Now showing 1 - 4 of 4
  • Publication
    A qualitative study of chronic obstructive pulmonary disease patient perceptions of the barriers and facilitators to adopting digital health technology
    Objective Non-adherence to self-management plans in chronic obstructive pulmonary disease (COPD) results in poorer outcomes for patients. Digital health technology (DHT) promises to support self-management by enhancing the sense of control patients possess over their disease. COPD digital health studies have yet to show significant evidence of improved outcomes for patients, with many user-adoption issues still present in the literature. To help better address the adoption needs of COPD patients, this paper explores their perceived barriers and facilitators to the adoption of DHT. Methods A sample of convenience was chosen and patients (n = 30) were recruited from two Dublin university hospitals. Each patient completed a qualitative semi-structured interview. Thematic analysis of the data was performed using NVivo 12 software. Results Barrier sub-themes included lack of perceived usefulness, digital literacy, illness perception, and social context; facilitator sub-themes included existing digital self-efficacy, personalised education, and community-based support. Conclusion The findings represent a set of key considerations for researchers and clinicians to inform the design of patient-centred study protocols that aim to account for the needs and preferences of patients in the development of implementation and adoption strategies for DHT in COPD.
      399Scopus© Citations 35
  • Publication
    Patient Experiences of Rehabilitation and the Potential for an mHealth System with Biofeedback After Breast Cancer Surgery: Qualitative Study
    BACKGROUND: Physiotherapy-led home rehabilitation after breast cancer surgery can protect against the development of upper limb dysfunction and other disabling consequences of surgery. A variety of barriers can limit physical rehabilitation outcomes, and patients may benefit from more support during this time. Mobile health (mHealth) systems can assist patients during rehabilitation by providing exercise support, biofeedback, and information. Before designing mHealth systems for a specific population, developers must first engage with users to understand their experiences and needs. OBJECTIVE: The aims of this study were to explore patients' rehabilitation experiences and unmet needs during home rehabilitation after breast cancer surgery and to understand their experiences of mHealth technology and the requirements they desire from an mHealth system. METHODS: This was the first stage of a user-centered design process for an mHealth system. We interviewed 10 breast cancer survivors under the two main topics of "Rehabilitation" and "Technology" and performed a thematic analysis on the interview data. RESULTS: Discussions regarding rehabilitation focused on the acute and long-term consequences of surgery; unmet needs and lack of support; self-driven rehabilitation; and visions for high-quality rehabilitation. Regarding technology, participants reported a lack of mHealth options for this clinical context and using non-cancer-specific applications and wearables. Participants requested an mHealth tool from a reliable source that provides exercise support. CONCLUSIONS: There are unmet needs surrounding access to physiotherapy, information, and support during home rehabilitation after breast cancer surgery that could be addressed with an mHealth system. Breast cancer survivors are open to using an mHealth system and require that it comes from a reliable source and focuses on supporting exercise performance.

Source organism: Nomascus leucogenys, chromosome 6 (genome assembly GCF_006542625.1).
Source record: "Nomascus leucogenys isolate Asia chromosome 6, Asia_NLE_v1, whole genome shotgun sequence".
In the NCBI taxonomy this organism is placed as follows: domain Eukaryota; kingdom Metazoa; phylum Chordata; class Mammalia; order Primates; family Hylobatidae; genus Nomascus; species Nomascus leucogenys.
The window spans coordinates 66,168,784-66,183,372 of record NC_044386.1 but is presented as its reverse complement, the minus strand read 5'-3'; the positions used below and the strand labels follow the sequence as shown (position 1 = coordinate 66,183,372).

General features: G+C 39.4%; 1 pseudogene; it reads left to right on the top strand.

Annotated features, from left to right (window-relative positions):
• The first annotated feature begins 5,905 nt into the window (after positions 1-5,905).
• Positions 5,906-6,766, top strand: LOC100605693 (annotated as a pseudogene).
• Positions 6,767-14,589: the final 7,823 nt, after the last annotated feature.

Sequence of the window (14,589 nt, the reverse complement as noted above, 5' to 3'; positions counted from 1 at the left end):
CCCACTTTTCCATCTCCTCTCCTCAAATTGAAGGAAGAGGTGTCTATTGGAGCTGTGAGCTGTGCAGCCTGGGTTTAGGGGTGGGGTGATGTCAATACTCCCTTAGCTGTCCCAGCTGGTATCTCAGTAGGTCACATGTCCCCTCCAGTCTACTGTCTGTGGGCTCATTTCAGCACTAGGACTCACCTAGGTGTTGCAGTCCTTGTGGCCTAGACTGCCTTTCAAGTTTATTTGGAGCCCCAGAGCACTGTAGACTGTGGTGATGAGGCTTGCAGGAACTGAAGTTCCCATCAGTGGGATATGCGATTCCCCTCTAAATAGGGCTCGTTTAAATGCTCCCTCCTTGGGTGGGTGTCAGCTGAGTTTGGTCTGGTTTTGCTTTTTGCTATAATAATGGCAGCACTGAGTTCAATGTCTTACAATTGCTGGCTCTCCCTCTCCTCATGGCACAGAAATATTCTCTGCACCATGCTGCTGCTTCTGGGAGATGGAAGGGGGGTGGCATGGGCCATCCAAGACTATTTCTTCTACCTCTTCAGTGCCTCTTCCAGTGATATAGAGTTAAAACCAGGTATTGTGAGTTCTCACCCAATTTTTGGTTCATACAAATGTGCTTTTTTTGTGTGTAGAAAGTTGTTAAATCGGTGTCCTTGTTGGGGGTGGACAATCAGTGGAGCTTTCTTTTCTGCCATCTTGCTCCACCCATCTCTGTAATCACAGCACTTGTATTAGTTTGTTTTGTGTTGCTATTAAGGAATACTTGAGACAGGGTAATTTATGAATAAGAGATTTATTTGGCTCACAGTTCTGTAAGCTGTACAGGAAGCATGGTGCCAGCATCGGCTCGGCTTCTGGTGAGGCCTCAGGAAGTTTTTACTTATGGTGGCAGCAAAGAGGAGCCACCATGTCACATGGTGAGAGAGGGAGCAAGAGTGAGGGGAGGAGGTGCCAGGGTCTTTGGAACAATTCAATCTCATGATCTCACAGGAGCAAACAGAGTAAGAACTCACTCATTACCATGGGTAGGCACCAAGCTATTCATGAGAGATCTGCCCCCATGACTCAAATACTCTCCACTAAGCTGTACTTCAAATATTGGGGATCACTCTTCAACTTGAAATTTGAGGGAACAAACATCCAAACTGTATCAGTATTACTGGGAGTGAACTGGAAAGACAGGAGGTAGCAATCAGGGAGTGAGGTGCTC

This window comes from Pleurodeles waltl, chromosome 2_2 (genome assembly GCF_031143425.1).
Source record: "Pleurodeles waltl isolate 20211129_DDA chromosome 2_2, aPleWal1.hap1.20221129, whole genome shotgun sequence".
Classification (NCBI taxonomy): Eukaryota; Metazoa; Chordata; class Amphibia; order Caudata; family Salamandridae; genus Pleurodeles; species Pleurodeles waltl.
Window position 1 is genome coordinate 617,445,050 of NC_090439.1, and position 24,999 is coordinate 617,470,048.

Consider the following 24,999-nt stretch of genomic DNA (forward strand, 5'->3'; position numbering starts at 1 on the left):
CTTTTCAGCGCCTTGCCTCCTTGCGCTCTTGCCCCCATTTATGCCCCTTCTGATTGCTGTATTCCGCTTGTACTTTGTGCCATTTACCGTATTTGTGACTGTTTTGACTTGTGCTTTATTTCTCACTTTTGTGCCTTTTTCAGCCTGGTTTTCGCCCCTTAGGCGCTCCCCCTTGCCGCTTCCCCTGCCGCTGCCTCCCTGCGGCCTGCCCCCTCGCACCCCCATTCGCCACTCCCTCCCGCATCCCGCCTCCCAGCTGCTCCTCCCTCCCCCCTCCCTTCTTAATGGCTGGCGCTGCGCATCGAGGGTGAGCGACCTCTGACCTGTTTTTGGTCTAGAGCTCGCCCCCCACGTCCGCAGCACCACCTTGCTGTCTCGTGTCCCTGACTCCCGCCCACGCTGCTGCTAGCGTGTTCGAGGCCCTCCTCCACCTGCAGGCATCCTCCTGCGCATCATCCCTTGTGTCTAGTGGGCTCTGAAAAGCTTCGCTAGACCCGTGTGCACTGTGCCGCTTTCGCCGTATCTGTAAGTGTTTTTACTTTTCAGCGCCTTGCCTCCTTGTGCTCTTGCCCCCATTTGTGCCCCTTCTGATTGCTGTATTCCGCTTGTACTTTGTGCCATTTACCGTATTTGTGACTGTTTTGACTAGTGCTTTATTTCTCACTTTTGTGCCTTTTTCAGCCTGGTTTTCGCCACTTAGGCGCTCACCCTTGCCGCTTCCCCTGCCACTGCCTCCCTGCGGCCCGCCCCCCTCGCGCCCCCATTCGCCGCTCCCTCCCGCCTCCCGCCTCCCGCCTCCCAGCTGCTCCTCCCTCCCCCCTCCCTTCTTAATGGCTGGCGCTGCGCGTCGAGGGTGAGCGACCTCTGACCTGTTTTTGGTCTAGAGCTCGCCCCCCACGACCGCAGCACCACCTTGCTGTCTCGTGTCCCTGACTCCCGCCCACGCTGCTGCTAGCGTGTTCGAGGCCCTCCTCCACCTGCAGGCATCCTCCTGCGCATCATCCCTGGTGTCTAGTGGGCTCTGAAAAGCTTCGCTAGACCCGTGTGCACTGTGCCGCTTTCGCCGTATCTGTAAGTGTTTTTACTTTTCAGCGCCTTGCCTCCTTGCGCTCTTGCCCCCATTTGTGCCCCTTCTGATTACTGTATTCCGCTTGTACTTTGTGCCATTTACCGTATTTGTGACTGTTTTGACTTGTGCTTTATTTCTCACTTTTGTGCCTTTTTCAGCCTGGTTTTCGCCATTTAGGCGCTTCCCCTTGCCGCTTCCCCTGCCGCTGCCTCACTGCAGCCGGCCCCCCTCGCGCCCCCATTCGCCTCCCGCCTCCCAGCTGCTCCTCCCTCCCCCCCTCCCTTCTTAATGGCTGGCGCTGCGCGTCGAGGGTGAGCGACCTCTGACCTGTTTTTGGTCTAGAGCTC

289Scopus© Citations 16
  • Publication
    Connected Health in Europe: Where are we today?
    This report, which has grown out of an ENJECT survey of 19 European countries, examines the situation of Connected Health in Europe today. It focuses on creating a clear understanding of the current and developing presence of Connected Health throughout European healthcare systems under five headings: The Policy Environment, Education, Business and Health Models, Interoperability, and The Person.
      1697
  • Publication
    An Interdisciplinary 4th Level Education Model: Connected Health
    This paper responds to the need for interdisciplinary approaches to fourth level education that better reflect the complexity of the world in which we work and conduct research. We discuss this need in technology-enabled healthcare, Connected Health. We propose a model for fourth level interdisciplinary education and discuss its trial application in two European structured PhD programmes in the Connected Health research arena. We suggest broader learning objectives for the emerging fourth level graduate, methods of incorporating multiple disciplinary inputs and perspectives into deep disciplinary PhD training, intersectoral approaches to ensure employability and impact, and innovative training methods and structures to facilitate interdisciplinary and intersectoral learning. We give some examples of innovative training modules used within the pilot programmes. Finally we discuss six core elements of a truly interdisciplinary programme at fourth level – exposure to different environments, joint supervision, a genuine role for the non academic sector, career development training and planning, the development of a sustainable training network beyond the life of the programme, and data openness.
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